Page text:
There, it remained at the Court of the King as an animal attraction for the guest of the palace and naturalists, among them, Petrus Camper, a Dutch anatomist who eventually published a volume on the natural history of elephants (Camper, 1803).

The elephant died sometime in the night between 24th and 25 September 1782.

After breaking its chains and the stable door, it walked out in the park, and drowned after falling into the waters of a canal in the park. The body was taken to the Jardin du Roi in Paris and was dissected by prominent anatomists, Jean-Claude Mertrud (1728–1802) and Daubenton le Jeune (Edme-Louis, 1730–1785) (Candegabe et al., 2015).

The skin was on display in the National Museum of Natural History in Paris. In 1804, Napoleon Bonaparte donated the elephant skin to the Natural History Museum, the University of Pavia, along with other zoological specimens.

The curator Vincenzo Rosa took care of the creation of the specimen and mounted it in 1812. Due to the museum's policies, the specimen was kept away from the public eye and remained inaccessible for more that two centuries, stored at Visconti Castle from 1960 to 2014.

In December 2014, the elephant specimen was transferred to Palazzo Botta for restoration. It underwent careful cleaning and was subjected to major restoration work in order to repair the damage suffered over the centuries caused by mold and wear and tear. The restoration project was part of a Universitiamo campaign, which was the crowd funding platform for the University of Pavia. The restoration was completed with additional funds from Regione Lombardia.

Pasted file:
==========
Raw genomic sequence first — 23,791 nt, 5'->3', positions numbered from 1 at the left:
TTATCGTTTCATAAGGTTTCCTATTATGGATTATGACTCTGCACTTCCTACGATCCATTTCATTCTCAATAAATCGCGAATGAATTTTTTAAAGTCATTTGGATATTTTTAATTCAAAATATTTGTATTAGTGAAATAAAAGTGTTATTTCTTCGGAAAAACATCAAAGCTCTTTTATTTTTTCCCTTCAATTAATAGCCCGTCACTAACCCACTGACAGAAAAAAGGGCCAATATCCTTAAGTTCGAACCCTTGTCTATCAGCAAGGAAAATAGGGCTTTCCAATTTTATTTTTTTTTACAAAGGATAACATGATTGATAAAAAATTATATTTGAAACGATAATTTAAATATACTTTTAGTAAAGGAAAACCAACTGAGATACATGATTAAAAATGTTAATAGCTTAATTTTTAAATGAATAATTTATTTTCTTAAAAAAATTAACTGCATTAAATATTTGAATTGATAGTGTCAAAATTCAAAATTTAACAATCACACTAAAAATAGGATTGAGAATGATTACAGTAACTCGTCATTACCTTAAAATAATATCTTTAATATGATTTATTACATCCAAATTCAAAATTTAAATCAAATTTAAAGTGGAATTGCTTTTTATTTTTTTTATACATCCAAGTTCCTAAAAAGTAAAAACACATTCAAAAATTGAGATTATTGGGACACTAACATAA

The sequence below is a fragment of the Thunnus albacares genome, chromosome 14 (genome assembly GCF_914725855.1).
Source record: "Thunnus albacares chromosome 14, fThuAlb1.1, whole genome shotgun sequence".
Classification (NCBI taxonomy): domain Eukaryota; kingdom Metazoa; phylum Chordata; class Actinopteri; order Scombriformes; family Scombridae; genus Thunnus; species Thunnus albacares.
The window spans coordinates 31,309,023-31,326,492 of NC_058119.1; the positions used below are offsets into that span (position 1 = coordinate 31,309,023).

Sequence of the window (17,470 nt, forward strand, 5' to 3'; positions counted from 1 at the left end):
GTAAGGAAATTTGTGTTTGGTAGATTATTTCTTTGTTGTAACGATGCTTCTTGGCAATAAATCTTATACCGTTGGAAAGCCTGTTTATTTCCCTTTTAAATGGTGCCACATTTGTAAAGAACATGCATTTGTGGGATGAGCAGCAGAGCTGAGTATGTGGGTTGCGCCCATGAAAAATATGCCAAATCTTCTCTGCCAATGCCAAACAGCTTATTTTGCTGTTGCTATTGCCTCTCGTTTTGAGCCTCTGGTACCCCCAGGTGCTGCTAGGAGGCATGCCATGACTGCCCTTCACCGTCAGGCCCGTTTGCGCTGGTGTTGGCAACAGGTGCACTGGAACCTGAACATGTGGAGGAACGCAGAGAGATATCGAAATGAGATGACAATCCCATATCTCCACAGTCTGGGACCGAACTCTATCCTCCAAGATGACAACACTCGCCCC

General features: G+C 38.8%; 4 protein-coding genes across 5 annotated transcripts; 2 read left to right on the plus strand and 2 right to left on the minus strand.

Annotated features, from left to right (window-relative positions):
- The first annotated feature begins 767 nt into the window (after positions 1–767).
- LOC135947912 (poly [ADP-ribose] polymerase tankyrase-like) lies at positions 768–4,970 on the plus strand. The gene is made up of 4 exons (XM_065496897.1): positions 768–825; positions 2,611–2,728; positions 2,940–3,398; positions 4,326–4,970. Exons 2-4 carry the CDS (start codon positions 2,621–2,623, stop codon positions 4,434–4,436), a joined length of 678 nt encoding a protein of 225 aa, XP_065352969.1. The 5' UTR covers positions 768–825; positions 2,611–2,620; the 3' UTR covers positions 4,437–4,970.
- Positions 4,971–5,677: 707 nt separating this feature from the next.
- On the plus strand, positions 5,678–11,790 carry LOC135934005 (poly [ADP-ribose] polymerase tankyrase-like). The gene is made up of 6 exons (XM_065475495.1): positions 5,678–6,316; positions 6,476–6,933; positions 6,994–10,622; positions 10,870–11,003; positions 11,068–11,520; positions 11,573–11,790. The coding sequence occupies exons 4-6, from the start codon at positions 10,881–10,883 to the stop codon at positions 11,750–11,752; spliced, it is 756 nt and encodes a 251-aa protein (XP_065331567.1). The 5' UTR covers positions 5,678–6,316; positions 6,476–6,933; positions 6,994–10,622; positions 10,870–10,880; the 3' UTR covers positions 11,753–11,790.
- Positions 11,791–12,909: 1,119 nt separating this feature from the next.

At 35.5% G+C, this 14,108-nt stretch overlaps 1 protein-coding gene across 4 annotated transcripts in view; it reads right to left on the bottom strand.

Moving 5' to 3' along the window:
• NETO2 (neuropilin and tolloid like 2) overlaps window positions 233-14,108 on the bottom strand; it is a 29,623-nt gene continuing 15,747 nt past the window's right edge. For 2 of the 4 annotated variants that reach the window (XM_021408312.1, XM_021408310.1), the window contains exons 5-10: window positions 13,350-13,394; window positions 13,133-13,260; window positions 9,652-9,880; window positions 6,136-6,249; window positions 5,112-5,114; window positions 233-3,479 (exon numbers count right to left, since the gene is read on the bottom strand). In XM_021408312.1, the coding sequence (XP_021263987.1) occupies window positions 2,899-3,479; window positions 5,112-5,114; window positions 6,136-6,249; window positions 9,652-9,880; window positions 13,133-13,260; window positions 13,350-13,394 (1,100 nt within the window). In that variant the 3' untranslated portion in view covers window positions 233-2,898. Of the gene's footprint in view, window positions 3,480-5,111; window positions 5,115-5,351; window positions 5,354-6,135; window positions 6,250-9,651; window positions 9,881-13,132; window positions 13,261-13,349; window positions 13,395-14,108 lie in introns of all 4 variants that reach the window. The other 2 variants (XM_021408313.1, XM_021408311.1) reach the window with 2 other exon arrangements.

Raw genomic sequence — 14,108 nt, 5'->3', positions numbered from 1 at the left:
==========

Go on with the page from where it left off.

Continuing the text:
In the spring of 2015, after more than 60 years of being stored in the attic of Visconti Castle in Pavia, the elephant was put on display at the University of Pavia.[14] The elephant exhibition was held at Palazzo Centrale from 30 April to 31 October 2015 and attracted more than 10,000 visitors. On 27 October 2015, the elephant was named Shanti, which was chosen by Carlo Violani, one of the donors of the 2015 Universitiamo campaign.

On 8 April 2017, the university arranged for an event "A Day for the Elephant" (Italian: Un giorno da Elefante) at Palazzo Botta, which included a tour of the Natural History Museum.

A book on the history of the elephant specimen was written by Paolo Mazzarello, a professor of History of Medicine in the University of Pavia, titled "The Elephant from Napoleon, an animal who wants to be free" (Italian: L'elefante di Napoleone, un animale che voleva essere libero)
Reference list

References

Koehl, Dan, (2021). The elephant of Napoleon, Asian elephant (Elephas maximus) located at Versailles menagerie in France. Elephant Encyclopedia, available online retrieved 25 October 2021 at https://www.elephant.se/database2.php?elephant_id=10782. (archived at the Wayback machine)


Sources used for this article is among others:

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Categories1782 deaths | Pavia Natural History Museum Taxidermy | 1770 births | 1772 imports | Elephants from Versailles menagerie | France | Asian elephants